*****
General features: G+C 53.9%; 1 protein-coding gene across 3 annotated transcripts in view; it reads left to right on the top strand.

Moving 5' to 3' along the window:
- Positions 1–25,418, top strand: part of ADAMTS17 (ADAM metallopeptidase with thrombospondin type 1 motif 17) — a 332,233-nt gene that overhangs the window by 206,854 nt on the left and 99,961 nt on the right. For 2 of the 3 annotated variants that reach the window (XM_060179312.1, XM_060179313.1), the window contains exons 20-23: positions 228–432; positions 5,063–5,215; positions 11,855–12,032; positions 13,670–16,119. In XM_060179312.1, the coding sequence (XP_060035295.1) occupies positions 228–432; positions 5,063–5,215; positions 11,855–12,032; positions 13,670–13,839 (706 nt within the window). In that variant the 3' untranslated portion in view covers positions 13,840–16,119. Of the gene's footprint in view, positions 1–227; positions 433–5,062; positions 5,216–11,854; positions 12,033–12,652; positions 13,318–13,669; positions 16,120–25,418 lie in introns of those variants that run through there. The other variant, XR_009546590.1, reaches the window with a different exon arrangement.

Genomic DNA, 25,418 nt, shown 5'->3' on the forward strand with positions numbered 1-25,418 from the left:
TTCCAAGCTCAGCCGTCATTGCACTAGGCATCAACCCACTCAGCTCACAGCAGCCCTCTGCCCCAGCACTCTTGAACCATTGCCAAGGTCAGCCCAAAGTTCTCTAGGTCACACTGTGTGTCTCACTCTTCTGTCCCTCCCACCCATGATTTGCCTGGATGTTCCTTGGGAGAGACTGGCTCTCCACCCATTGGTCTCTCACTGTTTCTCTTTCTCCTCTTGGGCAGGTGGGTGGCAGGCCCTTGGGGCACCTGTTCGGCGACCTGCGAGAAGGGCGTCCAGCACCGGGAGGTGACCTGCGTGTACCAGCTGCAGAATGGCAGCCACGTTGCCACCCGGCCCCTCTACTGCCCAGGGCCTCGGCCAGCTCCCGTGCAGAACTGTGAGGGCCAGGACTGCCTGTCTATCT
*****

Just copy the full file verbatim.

General features: G+C 53.9%; 1 protein-coding gene across 3 annotated transcripts in view; it reads left to right on the top strand.

Moving 5' to 3' along the window:
- Positions 1–25,418, top strand: part of ADAMTS17 (ADAM metallopeptidase with thrombospondin type 1 motif 17) — a 332,233-nt gene that overhangs the window by 206,854 nt on the left and 99,961 nt on the right. For 2 of the 3 annotated variants that reach the window (XM_060179312.1, XM_060179313.1), the window contains exons 20-23: positions 228–432; positions 5,063–5,215; positions 11,855–12,032; positions 13,670–16,119. In XM_060179312.1, the coding sequence (XP_060035295.1) occupies positions 228–432; positions 5,063–5,215; positions 11,855–12,032; positions 13,670–13,839 (706 nt within the window). In that variant the 3' untranslated portion in view covers positions 13,840–16,119. Of the gene's footprint in view, positions 1–227; positions 433–5,062; positions 5,216–11,854; positions 12,033–12,652; positions 13,318–13,669; positions 16,120–25,418 lie in introns of those variants that run through there. The other variant, XR_009546590.1, reaches the window with a different exon arrangement.

Genomic DNA, 25,418 nt, shown 5'->3' on the forward strand with positions numbered 1-25,418 from the left:
TTCCAAGCTCAGCCGTCATTGCACTAGGCATCAACCCACTCAGCTCACAGCAGCCCTCTGCCCCAGCACTCTTGAACCATTGCCAAGGTCAGCCCAAAGTTCTCTAGGTCACACTGTGTGTCTCACTCTTCTGTCCCTCCCACCCATGATTTGCCTGGATGTTCCTTGGGAGAGACTGGCTCTCCACCCATTGGTCTCTCACTGTTTCTCTTTCTCCTCTTGGGCAGGTGGGTGGCAGGCCCTTGGGGCACCTGTTCGGCGACCTGCGAGAAGGGCGTCCAGCACCGGGAGGTGACCTGCGTGTACCAGCTGCAGAATGGCAGCCACGTTGCCACCCGGCCCCTCTACTGCCCAGGGCCTCGGCCAGCTCCCGTGCAGAACTGTGAGGGCCAGGACTGCCTGTCTATCT